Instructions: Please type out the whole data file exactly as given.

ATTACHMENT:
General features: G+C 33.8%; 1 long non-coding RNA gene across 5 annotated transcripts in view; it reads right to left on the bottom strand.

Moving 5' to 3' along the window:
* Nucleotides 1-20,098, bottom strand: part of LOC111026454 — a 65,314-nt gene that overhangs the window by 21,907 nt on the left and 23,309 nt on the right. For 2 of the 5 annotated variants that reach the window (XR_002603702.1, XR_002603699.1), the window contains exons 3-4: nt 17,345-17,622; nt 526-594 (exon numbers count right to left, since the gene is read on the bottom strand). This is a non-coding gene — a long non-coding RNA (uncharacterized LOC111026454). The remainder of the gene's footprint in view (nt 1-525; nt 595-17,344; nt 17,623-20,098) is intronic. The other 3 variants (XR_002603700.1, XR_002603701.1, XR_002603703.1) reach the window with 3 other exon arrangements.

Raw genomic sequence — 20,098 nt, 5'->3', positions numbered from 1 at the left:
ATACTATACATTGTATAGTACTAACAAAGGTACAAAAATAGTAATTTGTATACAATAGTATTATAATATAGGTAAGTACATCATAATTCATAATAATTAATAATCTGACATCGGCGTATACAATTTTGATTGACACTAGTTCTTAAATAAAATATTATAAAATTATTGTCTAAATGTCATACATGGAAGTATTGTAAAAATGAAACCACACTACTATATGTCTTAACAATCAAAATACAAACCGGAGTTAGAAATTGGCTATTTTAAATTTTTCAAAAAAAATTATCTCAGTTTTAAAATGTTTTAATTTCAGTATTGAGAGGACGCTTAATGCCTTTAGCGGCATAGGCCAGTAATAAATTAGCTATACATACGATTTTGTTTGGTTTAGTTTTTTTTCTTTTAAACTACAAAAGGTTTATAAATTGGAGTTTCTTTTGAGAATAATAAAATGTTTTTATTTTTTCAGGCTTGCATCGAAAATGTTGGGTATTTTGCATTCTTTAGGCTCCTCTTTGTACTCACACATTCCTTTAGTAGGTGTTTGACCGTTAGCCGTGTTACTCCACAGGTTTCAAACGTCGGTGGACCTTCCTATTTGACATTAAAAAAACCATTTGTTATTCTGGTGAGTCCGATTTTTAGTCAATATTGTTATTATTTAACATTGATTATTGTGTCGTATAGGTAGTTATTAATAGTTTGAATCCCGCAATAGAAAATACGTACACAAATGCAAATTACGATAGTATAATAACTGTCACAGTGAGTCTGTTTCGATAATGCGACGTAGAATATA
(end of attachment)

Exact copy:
General features: G+C 33.8%; 1 long non-coding RNA gene across 5 annotated transcripts in view; it reads right to left on the bottom strand.

Moving 5' to 3' along the window:
* Nucleotides 1-20,098, bottom strand: part of LOC111026454 — a 65,314-nt gene that overhangs the window by 21,907 nt on the left and 23,309 nt on the right. For 2 of the 5 annotated variants that reach the window (XR_002603702.1, XR_002603699.1), the window contains exons 3-4: nt 17,345-17,622; nt 526-594 (exon numbers count right to left, since the gene is read on the bottom strand). This is a non-coding gene — a long non-coding RNA (uncharacterized LOC111026454). The remainder of the gene's footprint in view (nt 1-525; nt 595-17,344; nt 17,623-20,098) is intronic. The other 3 variants (XR_002603700.1, XR_002603701.1, XR_002603703.1) reach the window with 3 other exon arrangements.

Raw genomic sequence — 20,098 nt, 5'->3', positions numbered from 1 at the left:
ATACTATACATTGTATAGTACTAACAAAGGTACAAAAATAGTAATTTGTATACAATAGTATTATAATATAGGTAAGTACATCATAATTCATAATAATTAATAATCTGACATCGGCGTATACAATTTTGATTGACACTAGTTCTTAAATAAAATATTATAAAATTATTGTCTAAATGTCATACATGGAAGTATTGTAAAAATGAAACCACACTACTATATGTCTTAACAATCAAAATACAAACCGGAGTTAGAAATTGGCTATTTTAAATTTTTCAAAAAAAATTATCTCAGTTTTAAAATGTTTTAATTTCAGTATTGAGAGGACGCTTAATGCCTTTAGCGGCATAGGCCAGTAATAAATTAGCTATACATACGATTTTGTTTGGTTTAGTTTTTTTTCTTTTAAACTACAAAAGGTTTATAAATTGGAGTTTCTTTTGAGAATAATAAAATGTTTTTATTTTTTCAGGCTTGCATCGAAAATGTTGGGTATTTTGCATTCTTTAGGCTCCTCTTTGTACTCACACATTCCTTTAGTAGGTGTTTGACCGTTAGCCGTGTTACTCCACAGGTTTCAAACGTCGGTGGACCTTCCTATTTGACATTAAAAAAACCATTTGTTATTCTGGTGAGTCCGATTTTTAGTCAATATTGTTATTATTTAACATTGATTATTGTGTCGTATAGGTAGTTATTAATAGTTTGAATCCCGCAATAGAAAATACGTACACAAATGCAAATTACGATAGTATAATAACTGTCACAGTGAGTCTGTTTCGATAATGCGACGTAGAATATA